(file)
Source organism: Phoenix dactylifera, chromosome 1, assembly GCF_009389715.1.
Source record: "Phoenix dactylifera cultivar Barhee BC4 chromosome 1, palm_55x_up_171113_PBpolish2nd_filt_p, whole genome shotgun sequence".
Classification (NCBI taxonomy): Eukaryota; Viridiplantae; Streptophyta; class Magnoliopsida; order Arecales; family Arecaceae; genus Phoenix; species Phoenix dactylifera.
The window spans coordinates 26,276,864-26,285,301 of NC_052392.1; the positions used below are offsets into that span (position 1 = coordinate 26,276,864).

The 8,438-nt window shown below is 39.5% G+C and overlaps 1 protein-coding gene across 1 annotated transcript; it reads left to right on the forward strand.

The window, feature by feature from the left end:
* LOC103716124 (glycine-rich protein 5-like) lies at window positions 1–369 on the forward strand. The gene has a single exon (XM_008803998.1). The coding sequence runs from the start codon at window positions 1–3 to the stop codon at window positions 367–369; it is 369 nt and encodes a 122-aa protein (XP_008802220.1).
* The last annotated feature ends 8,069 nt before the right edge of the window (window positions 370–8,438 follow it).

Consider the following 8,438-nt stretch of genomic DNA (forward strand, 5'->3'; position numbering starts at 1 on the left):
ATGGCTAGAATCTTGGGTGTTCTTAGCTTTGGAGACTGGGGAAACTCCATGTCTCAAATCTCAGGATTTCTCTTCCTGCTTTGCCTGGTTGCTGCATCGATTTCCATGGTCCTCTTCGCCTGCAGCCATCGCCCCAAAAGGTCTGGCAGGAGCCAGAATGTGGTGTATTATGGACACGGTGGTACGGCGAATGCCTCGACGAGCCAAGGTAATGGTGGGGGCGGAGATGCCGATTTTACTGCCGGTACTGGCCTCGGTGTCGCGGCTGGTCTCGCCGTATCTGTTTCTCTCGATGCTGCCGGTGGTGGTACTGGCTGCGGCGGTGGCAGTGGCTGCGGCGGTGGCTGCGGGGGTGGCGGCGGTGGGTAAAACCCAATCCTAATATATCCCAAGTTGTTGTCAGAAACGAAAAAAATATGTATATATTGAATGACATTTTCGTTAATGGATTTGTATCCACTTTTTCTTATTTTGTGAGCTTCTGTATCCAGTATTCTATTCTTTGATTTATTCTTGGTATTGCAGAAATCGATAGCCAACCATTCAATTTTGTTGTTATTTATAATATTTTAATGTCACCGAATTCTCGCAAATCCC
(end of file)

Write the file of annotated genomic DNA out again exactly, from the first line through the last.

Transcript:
Source organism: Phoenix dactylifera, chromosome 1, assembly GCF_009389715.1.
Source record: "Phoenix dactylifera cultivar Barhee BC4 chromosome 1, palm_55x_up_171113_PBpolish2nd_filt_p, whole genome shotgun sequence".
Classification (NCBI taxonomy): Eukaryota; Viridiplantae; Streptophyta; class Magnoliopsida; order Arecales; family Arecaceae; genus Phoenix; species Phoenix dactylifera.
The window spans coordinates 26,276,864-26,285,301 of NC_052392.1; the positions used below are offsets into that span (position 1 = coordinate 26,276,864).

The 8,438-nt window shown below is 39.5% G+C and overlaps 1 protein-coding gene across 1 annotated transcript; it reads left to right on the forward strand.

The window, feature by feature from the left end:
* LOC103716124 (glycine-rich protein 5-like) lies at window positions 1–369 on the forward strand. The gene has a single exon (XM_008803998.1). The coding sequence runs from the start codon at window positions 1–3 to the stop codon at window positions 367–369; it is 369 nt and encodes a 122-aa protein (XP_008802220.1).
* The last annotated feature ends 8,069 nt before the right edge of the window (window positions 370–8,438 follow it).

Consider the following 8,438-nt stretch of genomic DNA (forward strand, 5'->3'; position numbering starts at 1 on the left):
ATGGCTAGAATCTTGGGTGTTCTTAGCTTTGGAGACTGGGGAAACTCCATGTCTCAAATCTCAGGATTTCTCTTCCTGCTTTGCCTGGTTGCTGCATCGATTTCCATGGTCCTCTTCGCCTGCAGCCATCGCCCCAAAAGGTCTGGCAGGAGCCAGAATGTGGTGTATTATGGACACGGTGGTACGGCGAATGCCTCGACGAGCCAAGGTAATGGTGGGGGCGGAGATGCCGATTTTACTGCCGGTACTGGCCTCGGTGTCGCGGCTGGTCTCGCCGTATCTGTTTCTCTCGATGCTGCCGGTGGTGGTACTGGCTGCGGCGGTGGCAGTGGCTGCGGCGGTGGCTGCGGGGGTGGCGGCGGTGGGTAAAACCCAATCCTAATATATCCCAAGTTGTTGTCAGAAACGAAAAAAATATGTATATATTGAATGACATTTTCGTTAATGGATTTGTATCCACTTTTTCTTATTTTGTGAGCTTCTGTATCCAGTATTCTATTCTTTGATTTATTCTTGGTATTGCAGAAATCGATAGCCAACCATTCAATTTTGTTGTTATTTATAATATTTTAATGTCACCGAATTCTCGCAAATCCC